Might & Fealty Community

Gameplay => Stories to tell => Topic started by: willy on April 22, 2017, 08:31:35 AM

Title: The Greenwardens
Post by: willy on April 22, 2017, 08:31:35 AM
He was an eccentric old man, covered with dented and sea-rusted weapons. Equally covered in scars. Tended to be jovial, barking a laugh at odd times. Murphy grew up a marauder, with his marauder parents, pillaging with rowdy lowlanders. Until, that is, he met an old scribe for the Order of Greenwardens as a young man. The scribe put him on a mission for god(s).

The Ancient and Honorable Greenwardens were a cult and brotherhood of sorts. Through "mystic" computation, using the ratio of the circumference of any circle to the diameter of that same circle, they are said to be able to mathematically prove the gods. Through further calculation, they are said to know the only undeniable missive from the gods... to protect. Many hope that a mathmetician's valhalla exists for those who follow the ancient mathmatica, but all accept the "bond of the three rings" as holy mission.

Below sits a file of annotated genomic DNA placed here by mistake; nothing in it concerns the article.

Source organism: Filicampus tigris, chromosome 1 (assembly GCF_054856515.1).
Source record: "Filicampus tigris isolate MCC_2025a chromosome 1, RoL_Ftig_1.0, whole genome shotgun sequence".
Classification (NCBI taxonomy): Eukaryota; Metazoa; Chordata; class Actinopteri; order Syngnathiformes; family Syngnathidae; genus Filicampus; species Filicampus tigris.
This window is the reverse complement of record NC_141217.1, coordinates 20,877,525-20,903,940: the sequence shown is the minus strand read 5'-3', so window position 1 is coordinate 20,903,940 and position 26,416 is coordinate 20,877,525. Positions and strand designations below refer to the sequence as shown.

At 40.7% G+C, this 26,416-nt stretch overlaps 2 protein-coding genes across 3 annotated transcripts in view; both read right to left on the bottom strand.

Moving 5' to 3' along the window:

The band of dedicated bodyguard-knights forsake family name, marriage, and most titles for their semi-religious group and personal oath. Once initiated, they roam the world looking for someone to choose. Swearing only to protect and follow their chosen, one they see as worthy. Any may join so long as they can maintain the honor of their singular oath, but the path of the oath in itself requires goodness.

The Mad Murphy, uncouth though he was, took to the holy scripture. An uncanny facet for numbers, he became the Keeper of the Lore in time. A man capable of ordering and citing the scripture in his head...trillions of decimals away from a common man. He keeps the scripture written on every available inch of a cellar in Syndomton, sorted by chapter^verse.

[Rolled a KK bloodtype (double keeper of knowledge trait), and it sparked the idea for a socially inept barbarian mentalist/priest. Leader of a group of Pythagorian-cult meets crusaders-for-good, guildy type thing. I'll get a few knight offers opened in Syndmonton and Hymarick, if anyone is interested. Good-Aligned characters only, plz. Is it ok to recruit a guildy thing here?]
Title: Re: The Greenwardens